Spanx CEO surprises employees with 2 first-class plane tickets and $10,000

26October 2021

Sara Blakely (shown here in 2013) founded Spanx in 2020. It was valued at $1.3 billion in a recent sale.

Paul Morigi/Getty Images North America

Paul Morigi/Getty Images North America

Before Spanx founder Sara Blakely became the youngest self-made woman, she sold fax machines door-to-door because she needed the money and health insurance.

Now, two decades after Blakely launched the pioneering womenswear company, global investment firm Blackstone is buying a majority stake in Spanx, which is valued at estimated $1.2 billion in the deal.

In a video posted on Instagram last week, Blakely celebrated the sale with her employees. A globe sat on a nearby table and, eventually, she asked: “Why am I spinning a globe?”

Then, before the quiet crowd, she announced the reason: because she’s bought two first-class tickets — to anywhere in the world — for each employee.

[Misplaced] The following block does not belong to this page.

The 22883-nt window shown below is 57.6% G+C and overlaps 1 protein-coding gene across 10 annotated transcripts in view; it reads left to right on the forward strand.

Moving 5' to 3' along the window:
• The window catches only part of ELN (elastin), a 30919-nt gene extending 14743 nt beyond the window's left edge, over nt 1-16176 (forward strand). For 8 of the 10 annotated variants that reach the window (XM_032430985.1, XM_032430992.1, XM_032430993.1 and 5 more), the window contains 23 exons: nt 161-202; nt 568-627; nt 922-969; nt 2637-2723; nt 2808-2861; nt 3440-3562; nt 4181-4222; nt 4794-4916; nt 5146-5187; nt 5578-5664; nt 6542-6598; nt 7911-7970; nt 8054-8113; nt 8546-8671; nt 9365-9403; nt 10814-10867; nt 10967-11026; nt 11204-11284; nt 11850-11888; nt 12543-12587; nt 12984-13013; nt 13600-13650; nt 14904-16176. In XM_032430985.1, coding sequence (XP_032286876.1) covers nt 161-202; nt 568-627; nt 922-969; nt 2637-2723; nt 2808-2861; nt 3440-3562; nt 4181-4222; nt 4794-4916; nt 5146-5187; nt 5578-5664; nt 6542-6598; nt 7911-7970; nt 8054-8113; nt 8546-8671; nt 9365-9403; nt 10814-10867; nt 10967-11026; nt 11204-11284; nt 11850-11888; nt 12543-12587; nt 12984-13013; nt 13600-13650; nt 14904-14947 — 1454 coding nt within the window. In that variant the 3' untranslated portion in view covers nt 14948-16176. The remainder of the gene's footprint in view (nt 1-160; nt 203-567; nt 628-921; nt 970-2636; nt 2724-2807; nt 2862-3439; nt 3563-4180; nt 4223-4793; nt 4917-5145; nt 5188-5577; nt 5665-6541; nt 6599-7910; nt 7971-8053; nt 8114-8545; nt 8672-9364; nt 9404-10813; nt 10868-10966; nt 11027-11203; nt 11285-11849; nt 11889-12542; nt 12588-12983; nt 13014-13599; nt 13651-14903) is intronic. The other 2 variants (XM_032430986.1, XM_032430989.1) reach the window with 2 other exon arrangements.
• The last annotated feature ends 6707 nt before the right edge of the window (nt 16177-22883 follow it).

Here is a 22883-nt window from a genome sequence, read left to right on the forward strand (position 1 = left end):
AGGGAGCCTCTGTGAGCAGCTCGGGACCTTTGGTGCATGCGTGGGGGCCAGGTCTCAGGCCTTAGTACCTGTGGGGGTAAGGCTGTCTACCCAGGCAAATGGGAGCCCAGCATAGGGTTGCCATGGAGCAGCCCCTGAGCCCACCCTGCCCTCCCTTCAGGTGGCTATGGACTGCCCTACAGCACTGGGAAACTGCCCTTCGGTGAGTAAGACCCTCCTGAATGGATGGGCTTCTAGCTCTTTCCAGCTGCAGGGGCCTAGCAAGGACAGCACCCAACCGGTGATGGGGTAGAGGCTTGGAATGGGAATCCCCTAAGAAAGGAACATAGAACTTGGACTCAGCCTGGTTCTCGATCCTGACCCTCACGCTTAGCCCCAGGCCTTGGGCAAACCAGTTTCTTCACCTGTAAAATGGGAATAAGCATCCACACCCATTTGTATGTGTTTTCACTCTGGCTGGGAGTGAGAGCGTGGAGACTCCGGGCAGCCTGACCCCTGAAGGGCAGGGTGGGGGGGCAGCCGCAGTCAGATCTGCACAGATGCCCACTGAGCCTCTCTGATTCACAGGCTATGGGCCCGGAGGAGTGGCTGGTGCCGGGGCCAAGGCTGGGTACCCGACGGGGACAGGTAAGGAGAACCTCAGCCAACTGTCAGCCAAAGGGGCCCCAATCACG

But that wasn’t all.

“You know, if you have a trip you might want to go out to a really nice dinner, you might want to go out to a really nice hotel,” Blakely said. “So with everybody’s two first-class tickets to anywhere in the world, you are each getting $10,000.”

Cheers erupted and tears flowed — and a dance party filled the room.

When employees were asked how they’d use their gifts, their answers ran the gamut: from a honeymoon in Bora Bora and an elopement in Sweden to a South African safari.

In the video, Blakely spent time reminiscing on how far she had come since the long nights and weekends she had spent working on her idea for womens shapewear and cold-calling manufacturing plants.

“I said this company will one day be worth $20 million and everybody laughed at me,” Blakely said as she began to tear up.

Blakely took a moment to make a toast to all the women who came before her and “all the women in the world who have not had this opportunity.”

While 50% of entrepreneurs are women, she said, they only receive 2.3% of venture capital.

“In a moment like this, I think of my mom and my grandmothers and their lack of options and all the women that came before them,” Blakely said. “This would have only been a very remote dream.”

Tien Le is an intern on NPR’s News Desk.

This post was originally published on this site

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